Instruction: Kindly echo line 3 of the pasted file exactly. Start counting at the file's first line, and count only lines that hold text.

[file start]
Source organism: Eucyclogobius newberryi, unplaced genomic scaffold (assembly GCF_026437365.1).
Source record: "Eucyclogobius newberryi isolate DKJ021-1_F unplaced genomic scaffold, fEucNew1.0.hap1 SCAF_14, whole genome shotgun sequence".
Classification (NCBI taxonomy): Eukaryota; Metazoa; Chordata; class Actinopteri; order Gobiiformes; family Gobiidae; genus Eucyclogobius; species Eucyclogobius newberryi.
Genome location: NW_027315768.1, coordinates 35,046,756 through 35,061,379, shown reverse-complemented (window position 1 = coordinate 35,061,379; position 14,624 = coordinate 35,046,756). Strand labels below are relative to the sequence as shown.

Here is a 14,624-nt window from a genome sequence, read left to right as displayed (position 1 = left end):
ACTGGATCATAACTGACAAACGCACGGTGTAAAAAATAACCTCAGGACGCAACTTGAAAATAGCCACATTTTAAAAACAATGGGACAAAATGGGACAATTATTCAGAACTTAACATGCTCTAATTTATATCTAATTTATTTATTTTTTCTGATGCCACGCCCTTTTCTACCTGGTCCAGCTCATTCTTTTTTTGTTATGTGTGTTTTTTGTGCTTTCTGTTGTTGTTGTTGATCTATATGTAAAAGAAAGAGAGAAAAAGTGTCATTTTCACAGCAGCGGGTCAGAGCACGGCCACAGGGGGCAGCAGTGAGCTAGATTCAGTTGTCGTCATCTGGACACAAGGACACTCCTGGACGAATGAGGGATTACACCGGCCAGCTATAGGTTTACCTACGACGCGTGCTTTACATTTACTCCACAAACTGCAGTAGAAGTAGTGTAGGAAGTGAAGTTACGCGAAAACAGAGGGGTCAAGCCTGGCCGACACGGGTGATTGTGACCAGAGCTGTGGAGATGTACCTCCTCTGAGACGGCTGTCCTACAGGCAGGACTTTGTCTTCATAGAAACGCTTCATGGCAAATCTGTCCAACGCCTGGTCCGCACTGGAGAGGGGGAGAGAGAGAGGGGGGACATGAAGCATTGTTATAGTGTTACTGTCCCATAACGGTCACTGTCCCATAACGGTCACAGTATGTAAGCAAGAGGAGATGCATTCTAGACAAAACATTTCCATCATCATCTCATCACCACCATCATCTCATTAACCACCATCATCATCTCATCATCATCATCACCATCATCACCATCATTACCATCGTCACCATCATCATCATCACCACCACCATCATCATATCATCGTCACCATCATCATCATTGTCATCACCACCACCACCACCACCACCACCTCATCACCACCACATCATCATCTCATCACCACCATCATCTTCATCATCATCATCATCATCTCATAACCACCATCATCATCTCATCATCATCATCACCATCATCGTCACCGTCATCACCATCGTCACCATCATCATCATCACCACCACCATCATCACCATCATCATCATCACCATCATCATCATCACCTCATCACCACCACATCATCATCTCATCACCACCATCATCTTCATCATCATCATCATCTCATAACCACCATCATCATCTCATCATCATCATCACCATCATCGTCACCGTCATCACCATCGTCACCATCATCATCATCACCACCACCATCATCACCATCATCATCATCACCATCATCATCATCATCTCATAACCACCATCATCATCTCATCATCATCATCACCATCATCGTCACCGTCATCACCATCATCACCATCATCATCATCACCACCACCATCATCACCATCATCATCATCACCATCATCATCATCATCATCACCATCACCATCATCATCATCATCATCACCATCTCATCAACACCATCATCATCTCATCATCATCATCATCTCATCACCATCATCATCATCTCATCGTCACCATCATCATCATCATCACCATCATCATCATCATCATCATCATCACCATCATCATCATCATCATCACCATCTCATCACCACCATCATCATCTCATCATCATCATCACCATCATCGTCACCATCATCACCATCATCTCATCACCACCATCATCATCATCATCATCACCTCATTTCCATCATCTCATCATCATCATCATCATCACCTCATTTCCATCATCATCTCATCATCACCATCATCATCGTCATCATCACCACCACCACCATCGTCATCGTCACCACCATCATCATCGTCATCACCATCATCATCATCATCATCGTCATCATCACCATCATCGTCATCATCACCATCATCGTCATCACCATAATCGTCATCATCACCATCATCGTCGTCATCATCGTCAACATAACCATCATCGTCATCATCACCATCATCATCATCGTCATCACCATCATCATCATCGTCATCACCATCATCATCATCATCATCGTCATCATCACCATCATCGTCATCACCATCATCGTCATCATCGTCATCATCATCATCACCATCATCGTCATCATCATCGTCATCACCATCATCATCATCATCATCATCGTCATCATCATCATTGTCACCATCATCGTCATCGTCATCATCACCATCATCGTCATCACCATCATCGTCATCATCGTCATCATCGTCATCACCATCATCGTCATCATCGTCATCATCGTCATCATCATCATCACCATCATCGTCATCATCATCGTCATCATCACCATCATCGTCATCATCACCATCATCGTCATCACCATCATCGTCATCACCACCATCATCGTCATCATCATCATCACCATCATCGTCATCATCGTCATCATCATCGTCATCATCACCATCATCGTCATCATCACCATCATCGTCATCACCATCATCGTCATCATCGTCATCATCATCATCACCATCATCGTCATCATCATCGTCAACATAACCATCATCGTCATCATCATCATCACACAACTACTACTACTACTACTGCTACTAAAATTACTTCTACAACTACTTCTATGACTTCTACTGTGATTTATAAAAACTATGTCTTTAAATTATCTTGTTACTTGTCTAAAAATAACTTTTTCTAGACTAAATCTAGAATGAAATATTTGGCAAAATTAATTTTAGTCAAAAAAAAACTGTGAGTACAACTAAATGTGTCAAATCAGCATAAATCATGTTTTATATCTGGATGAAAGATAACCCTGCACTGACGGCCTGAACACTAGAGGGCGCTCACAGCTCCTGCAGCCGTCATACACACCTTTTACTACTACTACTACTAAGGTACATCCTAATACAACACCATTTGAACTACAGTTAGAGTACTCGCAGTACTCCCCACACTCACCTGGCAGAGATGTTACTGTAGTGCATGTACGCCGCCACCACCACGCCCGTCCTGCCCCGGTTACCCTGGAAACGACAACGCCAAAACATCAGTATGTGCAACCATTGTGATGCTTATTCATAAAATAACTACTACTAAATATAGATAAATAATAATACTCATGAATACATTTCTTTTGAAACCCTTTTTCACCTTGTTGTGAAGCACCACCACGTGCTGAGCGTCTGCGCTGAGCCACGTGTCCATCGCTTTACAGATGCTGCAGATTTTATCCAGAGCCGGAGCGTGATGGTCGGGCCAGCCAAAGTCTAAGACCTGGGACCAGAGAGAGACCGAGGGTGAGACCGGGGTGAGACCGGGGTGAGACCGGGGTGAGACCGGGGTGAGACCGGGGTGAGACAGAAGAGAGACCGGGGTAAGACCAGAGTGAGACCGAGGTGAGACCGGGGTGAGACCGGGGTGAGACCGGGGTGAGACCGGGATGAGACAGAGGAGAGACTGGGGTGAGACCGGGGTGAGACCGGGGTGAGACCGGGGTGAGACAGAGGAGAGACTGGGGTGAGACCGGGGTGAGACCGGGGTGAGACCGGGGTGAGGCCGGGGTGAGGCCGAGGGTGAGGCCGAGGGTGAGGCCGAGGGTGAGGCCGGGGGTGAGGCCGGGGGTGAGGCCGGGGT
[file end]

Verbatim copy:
Classification (NCBI taxonomy): Eukaryota; Metazoa; Chordata; class Actinopteri; order Gobiiformes; family Gobiidae; genus Eucyclogobius; species Eucyclogobius newberryi.